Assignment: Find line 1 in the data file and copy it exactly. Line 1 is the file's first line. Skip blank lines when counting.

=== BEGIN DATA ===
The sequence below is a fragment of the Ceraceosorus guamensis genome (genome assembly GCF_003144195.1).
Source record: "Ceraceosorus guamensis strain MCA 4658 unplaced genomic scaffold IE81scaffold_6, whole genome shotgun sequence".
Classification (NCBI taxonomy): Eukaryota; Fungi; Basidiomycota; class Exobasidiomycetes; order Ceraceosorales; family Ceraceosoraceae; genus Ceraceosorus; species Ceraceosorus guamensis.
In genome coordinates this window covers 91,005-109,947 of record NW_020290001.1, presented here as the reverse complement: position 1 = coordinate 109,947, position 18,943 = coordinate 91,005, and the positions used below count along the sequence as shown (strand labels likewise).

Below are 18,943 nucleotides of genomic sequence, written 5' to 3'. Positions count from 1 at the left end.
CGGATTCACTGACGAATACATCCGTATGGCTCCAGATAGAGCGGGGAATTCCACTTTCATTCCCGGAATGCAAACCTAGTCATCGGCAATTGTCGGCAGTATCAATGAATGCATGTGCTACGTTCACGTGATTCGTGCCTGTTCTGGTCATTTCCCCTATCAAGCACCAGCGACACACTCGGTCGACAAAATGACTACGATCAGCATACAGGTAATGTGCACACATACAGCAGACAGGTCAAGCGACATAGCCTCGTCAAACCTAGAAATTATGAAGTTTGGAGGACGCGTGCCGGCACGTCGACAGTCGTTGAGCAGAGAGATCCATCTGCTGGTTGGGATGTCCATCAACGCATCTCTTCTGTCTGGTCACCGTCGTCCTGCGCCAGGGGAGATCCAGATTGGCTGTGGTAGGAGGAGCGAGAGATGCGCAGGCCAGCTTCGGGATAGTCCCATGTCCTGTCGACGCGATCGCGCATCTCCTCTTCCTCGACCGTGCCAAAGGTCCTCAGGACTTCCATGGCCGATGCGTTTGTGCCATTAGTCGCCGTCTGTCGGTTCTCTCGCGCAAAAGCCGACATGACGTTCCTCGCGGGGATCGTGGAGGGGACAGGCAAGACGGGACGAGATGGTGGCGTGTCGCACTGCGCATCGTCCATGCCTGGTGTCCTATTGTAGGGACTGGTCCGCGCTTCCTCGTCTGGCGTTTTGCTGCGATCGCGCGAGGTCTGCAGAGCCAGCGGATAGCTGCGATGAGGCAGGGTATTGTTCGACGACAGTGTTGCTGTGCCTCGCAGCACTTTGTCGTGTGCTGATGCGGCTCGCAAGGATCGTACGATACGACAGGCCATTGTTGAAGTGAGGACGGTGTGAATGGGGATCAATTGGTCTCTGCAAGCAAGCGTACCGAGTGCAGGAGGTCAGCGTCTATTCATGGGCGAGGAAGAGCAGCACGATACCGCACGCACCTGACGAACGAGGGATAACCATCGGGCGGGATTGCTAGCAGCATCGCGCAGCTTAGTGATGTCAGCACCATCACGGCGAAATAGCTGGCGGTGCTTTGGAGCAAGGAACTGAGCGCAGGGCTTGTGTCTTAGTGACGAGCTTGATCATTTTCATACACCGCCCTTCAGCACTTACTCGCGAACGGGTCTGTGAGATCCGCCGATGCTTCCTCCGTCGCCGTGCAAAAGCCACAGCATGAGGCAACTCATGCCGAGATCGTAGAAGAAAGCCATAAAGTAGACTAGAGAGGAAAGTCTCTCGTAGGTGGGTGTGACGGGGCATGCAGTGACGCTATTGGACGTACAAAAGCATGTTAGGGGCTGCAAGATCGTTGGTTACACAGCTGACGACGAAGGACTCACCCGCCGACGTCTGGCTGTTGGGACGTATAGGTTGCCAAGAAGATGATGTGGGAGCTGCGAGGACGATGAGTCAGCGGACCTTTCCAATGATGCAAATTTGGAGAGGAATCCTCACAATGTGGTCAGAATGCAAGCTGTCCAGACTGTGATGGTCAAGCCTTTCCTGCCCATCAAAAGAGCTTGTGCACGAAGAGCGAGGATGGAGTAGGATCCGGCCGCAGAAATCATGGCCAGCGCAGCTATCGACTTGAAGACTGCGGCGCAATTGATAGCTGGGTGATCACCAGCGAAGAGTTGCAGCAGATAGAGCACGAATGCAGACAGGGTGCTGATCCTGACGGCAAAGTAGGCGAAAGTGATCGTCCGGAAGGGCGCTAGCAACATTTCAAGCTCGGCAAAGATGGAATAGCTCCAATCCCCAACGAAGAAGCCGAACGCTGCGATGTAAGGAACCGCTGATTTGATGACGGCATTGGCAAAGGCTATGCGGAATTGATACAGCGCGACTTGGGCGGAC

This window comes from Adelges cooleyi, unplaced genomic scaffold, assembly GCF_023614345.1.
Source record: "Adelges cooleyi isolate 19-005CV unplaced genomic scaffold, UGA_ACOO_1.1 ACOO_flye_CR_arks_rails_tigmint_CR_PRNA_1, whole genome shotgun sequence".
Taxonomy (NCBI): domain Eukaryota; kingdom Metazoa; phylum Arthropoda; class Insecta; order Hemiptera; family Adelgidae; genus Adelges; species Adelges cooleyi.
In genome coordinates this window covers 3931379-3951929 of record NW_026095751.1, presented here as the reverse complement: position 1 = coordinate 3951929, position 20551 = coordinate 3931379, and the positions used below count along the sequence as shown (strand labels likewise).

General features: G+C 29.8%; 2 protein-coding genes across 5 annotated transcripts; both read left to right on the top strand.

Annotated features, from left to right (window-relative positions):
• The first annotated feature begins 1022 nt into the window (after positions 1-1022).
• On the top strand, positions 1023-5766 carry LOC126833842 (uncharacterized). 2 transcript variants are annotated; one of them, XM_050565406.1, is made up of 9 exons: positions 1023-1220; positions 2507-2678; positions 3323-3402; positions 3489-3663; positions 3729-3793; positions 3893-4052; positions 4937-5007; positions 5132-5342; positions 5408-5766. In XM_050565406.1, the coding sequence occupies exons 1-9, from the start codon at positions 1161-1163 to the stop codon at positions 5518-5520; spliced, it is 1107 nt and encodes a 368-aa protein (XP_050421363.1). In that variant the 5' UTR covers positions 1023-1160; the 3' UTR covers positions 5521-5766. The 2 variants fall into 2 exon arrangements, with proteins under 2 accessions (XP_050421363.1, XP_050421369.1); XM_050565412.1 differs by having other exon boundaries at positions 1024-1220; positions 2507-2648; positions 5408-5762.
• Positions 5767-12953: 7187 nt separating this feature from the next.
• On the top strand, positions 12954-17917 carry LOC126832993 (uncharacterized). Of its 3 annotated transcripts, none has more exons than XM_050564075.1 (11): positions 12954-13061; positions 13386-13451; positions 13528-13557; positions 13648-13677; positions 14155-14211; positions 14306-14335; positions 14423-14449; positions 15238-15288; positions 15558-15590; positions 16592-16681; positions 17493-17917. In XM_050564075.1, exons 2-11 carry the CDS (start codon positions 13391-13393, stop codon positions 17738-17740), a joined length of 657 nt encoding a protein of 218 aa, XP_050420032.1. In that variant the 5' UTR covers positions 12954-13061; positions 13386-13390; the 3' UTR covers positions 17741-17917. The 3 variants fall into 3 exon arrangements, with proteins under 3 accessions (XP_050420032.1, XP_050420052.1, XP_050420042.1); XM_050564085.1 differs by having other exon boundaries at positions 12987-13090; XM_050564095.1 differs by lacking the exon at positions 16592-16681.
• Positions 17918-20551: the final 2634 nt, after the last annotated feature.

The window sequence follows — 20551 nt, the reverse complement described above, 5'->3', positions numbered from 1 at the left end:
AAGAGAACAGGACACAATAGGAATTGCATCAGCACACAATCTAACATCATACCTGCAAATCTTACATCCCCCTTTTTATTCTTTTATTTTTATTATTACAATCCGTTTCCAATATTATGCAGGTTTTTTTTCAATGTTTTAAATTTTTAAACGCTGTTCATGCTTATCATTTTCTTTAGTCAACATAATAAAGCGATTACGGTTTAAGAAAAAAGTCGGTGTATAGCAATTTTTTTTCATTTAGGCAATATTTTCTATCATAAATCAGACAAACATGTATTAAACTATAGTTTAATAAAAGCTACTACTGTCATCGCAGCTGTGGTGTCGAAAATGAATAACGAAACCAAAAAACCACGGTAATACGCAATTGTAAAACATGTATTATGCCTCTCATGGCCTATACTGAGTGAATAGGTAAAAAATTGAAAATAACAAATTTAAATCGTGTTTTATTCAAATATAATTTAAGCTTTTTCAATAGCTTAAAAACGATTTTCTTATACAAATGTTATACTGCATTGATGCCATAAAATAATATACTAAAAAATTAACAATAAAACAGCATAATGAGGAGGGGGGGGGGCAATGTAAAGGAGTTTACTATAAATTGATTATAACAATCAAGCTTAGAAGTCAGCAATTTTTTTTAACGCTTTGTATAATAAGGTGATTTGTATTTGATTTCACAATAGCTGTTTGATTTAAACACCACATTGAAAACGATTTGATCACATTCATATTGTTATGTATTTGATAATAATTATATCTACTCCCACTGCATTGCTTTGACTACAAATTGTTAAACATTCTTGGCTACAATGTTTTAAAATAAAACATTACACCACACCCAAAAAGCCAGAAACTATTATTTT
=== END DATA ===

The sequence below is a fragment of the Ceraceosorus guamensis genome (genome assembly GCF_003144195.1).